What are some of the benefits of drinking this amount of water every day?
I’ve always had a hard time drinking the recommended amount of water, and since I am so active, it’s even more important for me to stay hydrated. I’ve battled with kidney stones in the past simply because I’m not drinking enough H2O. This year I’m pledging to drink my 80oz a day and I should see the following results:
- Fluid Balance — This helps transport nutrients in the body, regulate body temperature, digest food, and more.
- Calorie Control — Drinking more water can help people lose weight because that extra fluid makes you feel more full.
- Muscle Fuel — Muscles lacking water tend to tire more quickly.
- Clearer Skin — Water does flush out these toxins and can reduce the risk of pimples.
- Kidney Function — Kidneys need fluid to flush out waste and bacteria.
- Fatigue Buster — One of the most commons symptoms of dehydration is tiredness.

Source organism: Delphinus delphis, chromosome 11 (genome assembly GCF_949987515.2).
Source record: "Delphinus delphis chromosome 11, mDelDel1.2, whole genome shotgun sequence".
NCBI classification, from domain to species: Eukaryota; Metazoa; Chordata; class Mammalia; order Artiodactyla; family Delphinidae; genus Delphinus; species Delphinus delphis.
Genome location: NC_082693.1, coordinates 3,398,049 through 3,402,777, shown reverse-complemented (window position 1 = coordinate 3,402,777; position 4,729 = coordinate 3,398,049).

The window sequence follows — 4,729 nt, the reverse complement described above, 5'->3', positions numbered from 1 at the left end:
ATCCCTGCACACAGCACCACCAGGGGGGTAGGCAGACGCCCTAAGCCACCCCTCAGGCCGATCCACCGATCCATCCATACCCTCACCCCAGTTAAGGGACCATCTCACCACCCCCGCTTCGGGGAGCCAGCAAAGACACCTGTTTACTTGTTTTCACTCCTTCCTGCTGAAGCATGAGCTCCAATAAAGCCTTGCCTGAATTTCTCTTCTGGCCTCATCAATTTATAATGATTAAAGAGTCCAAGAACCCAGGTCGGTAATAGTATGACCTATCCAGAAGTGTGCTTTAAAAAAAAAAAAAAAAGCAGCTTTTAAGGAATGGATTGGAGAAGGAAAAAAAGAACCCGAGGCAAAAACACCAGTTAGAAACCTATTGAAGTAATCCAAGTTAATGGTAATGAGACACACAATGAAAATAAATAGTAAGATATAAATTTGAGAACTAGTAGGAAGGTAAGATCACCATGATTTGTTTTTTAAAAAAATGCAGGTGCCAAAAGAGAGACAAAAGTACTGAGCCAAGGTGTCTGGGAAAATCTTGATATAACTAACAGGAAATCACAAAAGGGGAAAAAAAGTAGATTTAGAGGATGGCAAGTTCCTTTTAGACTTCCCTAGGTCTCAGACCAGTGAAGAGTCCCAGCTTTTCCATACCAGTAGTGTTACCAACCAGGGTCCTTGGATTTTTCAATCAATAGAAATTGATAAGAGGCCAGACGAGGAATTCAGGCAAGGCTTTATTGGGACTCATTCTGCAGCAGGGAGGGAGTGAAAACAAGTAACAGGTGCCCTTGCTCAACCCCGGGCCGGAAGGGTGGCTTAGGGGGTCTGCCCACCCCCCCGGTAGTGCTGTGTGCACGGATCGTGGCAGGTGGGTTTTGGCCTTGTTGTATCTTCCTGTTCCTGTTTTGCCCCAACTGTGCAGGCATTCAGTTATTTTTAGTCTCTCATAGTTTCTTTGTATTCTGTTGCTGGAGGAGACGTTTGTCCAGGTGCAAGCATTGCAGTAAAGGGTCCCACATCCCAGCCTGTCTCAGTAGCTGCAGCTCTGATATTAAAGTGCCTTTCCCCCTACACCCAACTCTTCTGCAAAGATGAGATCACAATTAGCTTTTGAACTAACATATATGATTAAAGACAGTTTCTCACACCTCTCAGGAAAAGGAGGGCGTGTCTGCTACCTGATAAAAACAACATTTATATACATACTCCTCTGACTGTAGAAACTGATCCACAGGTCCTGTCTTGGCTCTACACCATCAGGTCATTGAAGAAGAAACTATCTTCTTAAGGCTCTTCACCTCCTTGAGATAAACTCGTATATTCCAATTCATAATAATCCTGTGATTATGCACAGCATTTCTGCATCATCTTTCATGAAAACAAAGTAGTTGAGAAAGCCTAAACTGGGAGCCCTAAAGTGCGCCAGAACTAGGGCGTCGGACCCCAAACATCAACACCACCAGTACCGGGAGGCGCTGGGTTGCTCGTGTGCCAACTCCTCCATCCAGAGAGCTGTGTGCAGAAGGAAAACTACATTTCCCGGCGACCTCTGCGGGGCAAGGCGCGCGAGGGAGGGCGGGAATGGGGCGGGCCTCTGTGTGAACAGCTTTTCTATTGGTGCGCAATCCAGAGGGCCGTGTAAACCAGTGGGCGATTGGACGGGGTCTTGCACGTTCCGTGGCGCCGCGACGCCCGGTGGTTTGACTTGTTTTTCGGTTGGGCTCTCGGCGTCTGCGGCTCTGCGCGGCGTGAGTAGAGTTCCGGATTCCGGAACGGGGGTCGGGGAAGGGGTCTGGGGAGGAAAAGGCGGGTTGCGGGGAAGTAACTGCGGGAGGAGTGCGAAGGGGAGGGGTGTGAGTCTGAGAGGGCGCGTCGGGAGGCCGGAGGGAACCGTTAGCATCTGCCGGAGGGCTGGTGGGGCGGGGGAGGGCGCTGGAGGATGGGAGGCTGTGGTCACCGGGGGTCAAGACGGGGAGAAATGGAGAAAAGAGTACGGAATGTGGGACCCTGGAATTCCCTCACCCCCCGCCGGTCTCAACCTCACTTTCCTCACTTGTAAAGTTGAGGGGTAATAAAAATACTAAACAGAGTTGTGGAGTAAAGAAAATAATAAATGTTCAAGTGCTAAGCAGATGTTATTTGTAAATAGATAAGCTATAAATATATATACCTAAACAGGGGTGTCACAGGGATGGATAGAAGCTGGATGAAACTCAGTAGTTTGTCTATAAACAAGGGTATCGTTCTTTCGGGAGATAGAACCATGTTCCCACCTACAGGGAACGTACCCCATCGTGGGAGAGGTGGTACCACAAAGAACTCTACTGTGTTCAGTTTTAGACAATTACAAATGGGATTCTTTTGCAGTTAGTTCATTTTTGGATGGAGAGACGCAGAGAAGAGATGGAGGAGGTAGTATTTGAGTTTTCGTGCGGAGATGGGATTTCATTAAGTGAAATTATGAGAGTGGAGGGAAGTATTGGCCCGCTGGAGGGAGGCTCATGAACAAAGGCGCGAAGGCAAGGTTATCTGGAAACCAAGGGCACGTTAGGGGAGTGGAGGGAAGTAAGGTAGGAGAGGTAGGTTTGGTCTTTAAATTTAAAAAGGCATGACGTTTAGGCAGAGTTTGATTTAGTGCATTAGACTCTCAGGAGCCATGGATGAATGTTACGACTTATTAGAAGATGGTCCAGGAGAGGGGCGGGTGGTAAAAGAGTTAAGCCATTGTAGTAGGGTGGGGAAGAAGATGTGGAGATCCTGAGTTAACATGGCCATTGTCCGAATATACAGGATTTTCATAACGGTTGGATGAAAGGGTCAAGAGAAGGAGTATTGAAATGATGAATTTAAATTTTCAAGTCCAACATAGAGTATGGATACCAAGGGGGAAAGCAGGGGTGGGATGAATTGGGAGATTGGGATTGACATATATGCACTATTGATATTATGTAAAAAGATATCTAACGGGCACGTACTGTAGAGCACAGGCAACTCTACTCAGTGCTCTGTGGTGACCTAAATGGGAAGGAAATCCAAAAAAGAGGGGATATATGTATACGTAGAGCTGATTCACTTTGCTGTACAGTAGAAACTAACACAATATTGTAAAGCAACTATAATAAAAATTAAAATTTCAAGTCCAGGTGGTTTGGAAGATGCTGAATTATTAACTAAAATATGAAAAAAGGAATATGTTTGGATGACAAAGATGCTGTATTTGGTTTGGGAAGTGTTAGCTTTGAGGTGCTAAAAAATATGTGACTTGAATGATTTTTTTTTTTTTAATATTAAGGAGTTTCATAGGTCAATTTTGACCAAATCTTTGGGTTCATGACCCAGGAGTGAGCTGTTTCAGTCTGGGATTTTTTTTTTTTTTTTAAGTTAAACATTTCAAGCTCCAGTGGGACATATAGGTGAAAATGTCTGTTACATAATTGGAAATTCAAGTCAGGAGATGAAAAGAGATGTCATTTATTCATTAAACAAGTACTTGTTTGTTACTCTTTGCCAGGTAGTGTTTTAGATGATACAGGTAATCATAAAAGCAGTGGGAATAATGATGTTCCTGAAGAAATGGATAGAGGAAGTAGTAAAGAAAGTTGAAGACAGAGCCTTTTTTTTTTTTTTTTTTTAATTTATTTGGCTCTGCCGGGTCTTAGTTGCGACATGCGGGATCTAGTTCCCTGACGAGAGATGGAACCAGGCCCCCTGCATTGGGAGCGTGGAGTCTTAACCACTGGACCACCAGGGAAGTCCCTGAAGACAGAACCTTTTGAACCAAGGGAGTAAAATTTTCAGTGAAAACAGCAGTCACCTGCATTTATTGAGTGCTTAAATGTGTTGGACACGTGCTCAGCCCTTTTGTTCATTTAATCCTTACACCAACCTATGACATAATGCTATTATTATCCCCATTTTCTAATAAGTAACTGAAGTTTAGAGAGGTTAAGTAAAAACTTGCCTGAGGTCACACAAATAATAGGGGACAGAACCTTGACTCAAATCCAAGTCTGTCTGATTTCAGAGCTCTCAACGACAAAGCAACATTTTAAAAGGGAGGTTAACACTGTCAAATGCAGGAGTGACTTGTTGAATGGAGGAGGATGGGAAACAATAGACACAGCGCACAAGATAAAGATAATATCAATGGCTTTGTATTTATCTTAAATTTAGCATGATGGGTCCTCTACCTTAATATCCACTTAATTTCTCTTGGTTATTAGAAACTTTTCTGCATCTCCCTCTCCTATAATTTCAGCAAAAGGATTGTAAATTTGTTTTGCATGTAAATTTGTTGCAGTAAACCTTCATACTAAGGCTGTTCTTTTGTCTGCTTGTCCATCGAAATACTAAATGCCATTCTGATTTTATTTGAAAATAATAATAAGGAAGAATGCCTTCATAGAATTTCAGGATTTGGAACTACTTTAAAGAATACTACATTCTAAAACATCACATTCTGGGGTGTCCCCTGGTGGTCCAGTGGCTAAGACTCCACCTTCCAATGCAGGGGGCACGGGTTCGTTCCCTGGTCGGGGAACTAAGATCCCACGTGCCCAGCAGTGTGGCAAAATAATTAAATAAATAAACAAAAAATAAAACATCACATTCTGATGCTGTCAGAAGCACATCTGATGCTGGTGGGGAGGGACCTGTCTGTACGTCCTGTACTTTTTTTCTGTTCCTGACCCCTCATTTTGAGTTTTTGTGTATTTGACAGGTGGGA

- Brain Boost — Studies show H2O can promote clearer thinking.
Is it a hard goal for you, or have you been drinking about the same amount for awhile?
I’ll definitely have to work at this! I get distracted throughout the day and forget to hydrate. I’m trying to get in the habit of having a water bottle with me at all times.
John T. Meyer, Co-Founder/CEO
Write 500 words a day.
How has this goal gone so far, and what do you see as the major barriers you’ll need to overcome to accomplish it?
Good. I always start off strong in the New Year so I’m hoping the early success isn’t just like the folks who go to the gym in January. Most importantly trying to create the habit and set aside the time here early on.